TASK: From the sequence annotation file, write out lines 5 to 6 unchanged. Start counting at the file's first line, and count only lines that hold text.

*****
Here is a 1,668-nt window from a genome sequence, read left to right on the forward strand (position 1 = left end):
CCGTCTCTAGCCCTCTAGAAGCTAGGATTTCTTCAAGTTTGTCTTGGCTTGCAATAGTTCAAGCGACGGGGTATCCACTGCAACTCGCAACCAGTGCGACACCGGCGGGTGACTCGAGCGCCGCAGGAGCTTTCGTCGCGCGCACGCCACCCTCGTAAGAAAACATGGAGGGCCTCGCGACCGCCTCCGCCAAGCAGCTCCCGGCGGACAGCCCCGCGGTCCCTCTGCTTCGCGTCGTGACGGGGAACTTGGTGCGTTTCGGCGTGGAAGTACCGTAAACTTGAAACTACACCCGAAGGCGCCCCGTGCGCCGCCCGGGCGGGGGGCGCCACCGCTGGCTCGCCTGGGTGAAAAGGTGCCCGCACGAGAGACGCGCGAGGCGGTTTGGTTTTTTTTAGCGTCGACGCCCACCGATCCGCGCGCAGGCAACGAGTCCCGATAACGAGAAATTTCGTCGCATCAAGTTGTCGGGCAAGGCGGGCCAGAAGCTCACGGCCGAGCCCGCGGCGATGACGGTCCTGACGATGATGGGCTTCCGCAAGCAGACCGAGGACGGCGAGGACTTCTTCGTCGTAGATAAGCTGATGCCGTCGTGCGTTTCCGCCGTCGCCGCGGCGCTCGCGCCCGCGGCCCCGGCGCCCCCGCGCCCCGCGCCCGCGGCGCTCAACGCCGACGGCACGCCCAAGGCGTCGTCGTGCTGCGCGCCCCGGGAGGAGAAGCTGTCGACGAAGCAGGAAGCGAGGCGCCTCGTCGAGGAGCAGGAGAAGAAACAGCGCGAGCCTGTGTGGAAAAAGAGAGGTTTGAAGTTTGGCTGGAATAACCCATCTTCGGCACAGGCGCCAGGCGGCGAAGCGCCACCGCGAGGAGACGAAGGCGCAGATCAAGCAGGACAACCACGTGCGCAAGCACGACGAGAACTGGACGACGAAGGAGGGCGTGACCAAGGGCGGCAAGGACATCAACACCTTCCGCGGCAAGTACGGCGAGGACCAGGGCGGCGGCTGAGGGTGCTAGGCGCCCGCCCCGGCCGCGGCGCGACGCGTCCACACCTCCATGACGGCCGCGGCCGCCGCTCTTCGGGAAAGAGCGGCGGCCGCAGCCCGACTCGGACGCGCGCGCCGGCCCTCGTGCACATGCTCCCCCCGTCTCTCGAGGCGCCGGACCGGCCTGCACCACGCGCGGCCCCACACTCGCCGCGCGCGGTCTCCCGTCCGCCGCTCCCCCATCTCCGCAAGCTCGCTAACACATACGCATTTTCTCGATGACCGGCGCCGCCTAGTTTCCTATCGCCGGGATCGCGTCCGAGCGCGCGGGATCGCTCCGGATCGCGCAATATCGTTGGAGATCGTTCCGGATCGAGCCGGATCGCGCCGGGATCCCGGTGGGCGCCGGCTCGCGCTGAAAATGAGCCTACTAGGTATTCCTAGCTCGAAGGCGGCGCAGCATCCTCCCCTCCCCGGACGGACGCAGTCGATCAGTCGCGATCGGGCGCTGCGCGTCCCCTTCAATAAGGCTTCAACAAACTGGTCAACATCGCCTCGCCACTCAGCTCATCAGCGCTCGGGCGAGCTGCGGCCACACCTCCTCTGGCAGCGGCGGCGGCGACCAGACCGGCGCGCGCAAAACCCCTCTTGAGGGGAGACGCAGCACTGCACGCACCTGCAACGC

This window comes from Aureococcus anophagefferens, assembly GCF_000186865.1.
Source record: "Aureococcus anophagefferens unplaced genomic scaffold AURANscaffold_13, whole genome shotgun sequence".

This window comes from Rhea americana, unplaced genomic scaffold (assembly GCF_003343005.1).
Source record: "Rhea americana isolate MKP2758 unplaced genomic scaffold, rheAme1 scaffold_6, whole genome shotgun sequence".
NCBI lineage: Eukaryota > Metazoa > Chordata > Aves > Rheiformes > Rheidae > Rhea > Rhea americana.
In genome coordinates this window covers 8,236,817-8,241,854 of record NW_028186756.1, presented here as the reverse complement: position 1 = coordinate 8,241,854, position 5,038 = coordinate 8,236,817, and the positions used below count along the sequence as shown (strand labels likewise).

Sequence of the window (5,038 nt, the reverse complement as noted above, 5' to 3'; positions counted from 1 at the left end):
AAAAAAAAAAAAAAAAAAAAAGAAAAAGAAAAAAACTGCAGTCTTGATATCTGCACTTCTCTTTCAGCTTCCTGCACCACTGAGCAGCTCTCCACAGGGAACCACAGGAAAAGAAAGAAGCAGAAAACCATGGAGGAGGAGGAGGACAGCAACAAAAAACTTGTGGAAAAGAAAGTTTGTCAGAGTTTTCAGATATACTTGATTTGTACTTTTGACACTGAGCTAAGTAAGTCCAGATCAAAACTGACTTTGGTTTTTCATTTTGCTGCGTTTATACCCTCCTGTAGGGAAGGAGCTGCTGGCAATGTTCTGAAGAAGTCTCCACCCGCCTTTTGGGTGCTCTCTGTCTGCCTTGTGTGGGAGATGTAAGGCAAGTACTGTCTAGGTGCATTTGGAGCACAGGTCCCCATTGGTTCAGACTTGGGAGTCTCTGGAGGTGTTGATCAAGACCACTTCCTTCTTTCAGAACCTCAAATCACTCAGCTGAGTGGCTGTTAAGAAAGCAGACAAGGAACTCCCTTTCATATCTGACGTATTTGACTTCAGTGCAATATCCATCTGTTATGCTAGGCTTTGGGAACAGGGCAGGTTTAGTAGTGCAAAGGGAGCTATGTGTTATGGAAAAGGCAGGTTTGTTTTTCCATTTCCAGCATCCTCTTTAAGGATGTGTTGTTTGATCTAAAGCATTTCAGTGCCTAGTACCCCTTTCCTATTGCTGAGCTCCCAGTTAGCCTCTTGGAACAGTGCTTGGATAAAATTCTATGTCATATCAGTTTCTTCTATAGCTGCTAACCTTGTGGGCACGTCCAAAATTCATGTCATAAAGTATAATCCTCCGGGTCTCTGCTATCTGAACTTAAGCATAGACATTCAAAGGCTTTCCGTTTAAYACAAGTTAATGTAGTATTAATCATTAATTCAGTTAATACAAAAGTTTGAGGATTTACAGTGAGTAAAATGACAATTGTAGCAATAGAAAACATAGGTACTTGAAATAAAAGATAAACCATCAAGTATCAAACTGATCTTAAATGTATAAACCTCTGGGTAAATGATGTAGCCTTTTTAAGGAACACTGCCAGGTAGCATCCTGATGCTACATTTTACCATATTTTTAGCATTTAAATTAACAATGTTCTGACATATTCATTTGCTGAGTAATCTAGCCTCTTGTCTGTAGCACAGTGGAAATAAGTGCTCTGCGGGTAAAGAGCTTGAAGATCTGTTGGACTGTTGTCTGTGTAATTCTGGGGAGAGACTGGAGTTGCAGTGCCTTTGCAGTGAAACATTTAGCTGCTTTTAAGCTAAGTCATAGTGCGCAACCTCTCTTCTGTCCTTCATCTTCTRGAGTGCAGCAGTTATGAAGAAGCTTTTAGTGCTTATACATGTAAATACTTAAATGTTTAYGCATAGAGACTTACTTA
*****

This window comes from Rhea americana, unplaced genomic scaffold (assembly GCF_003343005.1).
Source record: "Rhea americana isolate MKP2758 unplaced genomic scaffold, rheAme1 scaffold_6, whole genome shotgun sequence".